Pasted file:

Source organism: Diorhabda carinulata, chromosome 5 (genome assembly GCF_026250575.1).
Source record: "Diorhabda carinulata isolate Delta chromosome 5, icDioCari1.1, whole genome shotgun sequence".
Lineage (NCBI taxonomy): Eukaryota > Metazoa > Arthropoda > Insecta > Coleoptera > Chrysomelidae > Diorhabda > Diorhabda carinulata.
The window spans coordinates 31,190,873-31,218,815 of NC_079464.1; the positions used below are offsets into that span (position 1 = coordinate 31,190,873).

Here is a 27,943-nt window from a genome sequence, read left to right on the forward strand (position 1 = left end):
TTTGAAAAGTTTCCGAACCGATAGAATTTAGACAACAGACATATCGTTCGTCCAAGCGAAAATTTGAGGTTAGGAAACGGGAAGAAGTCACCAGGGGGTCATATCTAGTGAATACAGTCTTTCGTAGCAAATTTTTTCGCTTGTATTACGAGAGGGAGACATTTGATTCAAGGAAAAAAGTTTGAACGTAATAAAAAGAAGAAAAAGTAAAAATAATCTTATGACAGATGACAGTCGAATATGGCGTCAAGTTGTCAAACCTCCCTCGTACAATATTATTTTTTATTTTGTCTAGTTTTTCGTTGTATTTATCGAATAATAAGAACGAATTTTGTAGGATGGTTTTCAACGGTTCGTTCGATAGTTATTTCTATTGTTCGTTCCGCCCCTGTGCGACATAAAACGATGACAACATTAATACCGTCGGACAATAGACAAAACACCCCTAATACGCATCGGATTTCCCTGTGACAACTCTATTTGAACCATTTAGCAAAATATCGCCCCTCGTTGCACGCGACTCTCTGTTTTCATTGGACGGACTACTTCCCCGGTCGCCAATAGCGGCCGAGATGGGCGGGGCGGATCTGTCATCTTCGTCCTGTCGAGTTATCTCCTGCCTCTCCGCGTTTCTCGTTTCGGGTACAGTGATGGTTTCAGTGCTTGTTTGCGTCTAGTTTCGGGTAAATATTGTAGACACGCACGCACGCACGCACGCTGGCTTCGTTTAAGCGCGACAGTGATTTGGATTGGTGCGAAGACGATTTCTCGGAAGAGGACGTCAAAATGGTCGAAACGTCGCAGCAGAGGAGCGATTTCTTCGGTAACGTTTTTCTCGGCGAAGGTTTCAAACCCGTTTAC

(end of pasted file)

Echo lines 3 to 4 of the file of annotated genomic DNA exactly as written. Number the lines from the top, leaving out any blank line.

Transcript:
Lineage (NCBI taxonomy): Eukaryota > Metazoa > Arthropoda > Insecta > Coleoptera > Chrysomelidae > Diorhabda > Diorhabda carinulata.
The window spans coordinates 31,190,873-31,218,815 of NC_079464.1; the positions used below are offsets into that span (position 1 = coordinate 31,190,873).